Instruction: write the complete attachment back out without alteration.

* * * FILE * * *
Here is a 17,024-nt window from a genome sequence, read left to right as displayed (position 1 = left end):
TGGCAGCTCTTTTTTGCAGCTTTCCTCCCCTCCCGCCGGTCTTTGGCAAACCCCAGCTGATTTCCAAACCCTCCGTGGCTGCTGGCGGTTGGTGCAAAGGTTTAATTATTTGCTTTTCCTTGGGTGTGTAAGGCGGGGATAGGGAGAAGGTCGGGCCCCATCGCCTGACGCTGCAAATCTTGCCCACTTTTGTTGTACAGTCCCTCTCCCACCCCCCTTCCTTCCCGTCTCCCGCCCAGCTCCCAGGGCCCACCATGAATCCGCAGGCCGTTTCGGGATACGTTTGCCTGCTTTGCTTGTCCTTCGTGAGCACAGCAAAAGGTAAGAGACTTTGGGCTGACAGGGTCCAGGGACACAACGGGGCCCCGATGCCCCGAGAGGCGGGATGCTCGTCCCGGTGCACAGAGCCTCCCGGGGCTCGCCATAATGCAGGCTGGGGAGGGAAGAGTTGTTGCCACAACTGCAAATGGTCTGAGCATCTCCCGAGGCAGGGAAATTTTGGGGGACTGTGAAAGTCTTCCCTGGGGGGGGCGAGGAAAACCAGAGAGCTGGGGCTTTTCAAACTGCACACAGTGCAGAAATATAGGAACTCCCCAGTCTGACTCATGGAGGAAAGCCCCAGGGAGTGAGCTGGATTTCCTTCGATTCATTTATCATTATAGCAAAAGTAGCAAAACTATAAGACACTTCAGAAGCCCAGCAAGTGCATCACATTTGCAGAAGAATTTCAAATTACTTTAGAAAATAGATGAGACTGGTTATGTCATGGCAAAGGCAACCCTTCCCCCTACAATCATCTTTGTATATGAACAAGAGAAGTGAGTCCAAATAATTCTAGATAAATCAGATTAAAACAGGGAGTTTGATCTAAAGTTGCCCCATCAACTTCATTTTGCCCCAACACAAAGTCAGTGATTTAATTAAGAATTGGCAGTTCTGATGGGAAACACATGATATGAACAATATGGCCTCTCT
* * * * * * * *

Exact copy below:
Here is a 17,024-nt window from a genome sequence, read left to right as displayed (position 1 = left end):
TGGCAGCTCTTTTTTGCAGCTTTCCTCCCCTCCCGCCGGTCTTTGGCAAACCCCAGCTGATTTCCAAACCCTCCGTGGCTGCTGGCGGTTGGTGCAAAGGTTTAATTATTTGCTTTTCCTTGGGTGTGTAAGGCGGGGATAGGGAGAAGGTCGGGCCCCATCGCCTGACGCTGCAAATCTTGCCCACTTTTGTTGTACAGTCCCTCTCCCACCCCCCTTCCTTCCCGTCTCCCGCCCAGCTCCCAGGGCCCACCATGAATCCGCAGGCCGTTTCGGGATACGTTTGCCTGCTTTGCTTGTCCTTCGTGAGCACAGCAAAAGGTAAGAGACTTTGGGCTGACAGGGTCCAGGGACACAACGGGGCCCCGATGCCCCGAGAGGCGGGATGCTCGTCCCGGTGCACAGAGCCTCCCGGGGCTCGCCATAATGCAGGCTGGGGAGGGAAGAGTTGTTGCCACAACTGCAAATGGTCTGAGCATCTCCCGAGGCAGGGAAATTTTGGGGGACTGTGAAAGTCTTCCCTGGGGGGGGCGAGGAAAACCAGAGAGCTGGGGCTTTTCAAACTGCACACAGTGCAGAAATATAGGAACTCCCCAGTCTGACTCATGGAGGAAAGCCCCAGGGAGTGAGCTGGATTTCCTTCGATTCATTTATCATTATAGCAAAAGTAGCAAAACTATAAGACACTTCAGAAGCCCAGCAAGTGCATCACATTTGCAGAAGAATTTCAAATTACTTTAGAAAATAGATGAGACTGGTTATGTCATGGCAAAGGCAACCCTTCCCCCTACAATCATCTTTGTATATGAACAAGAGAAGTGAGTCCAAATAATTCTAGATAAATCAGATTAAAACAGGGAGTTTGATCTAAAGTTGCCCCATCAACTTCATTTTGCCCCAACACAAAGTCAGTGATTTAATTAAGAATTGGCAGTTCTGATGGGAAACACATGATATGAACAATATGGCCTCTCT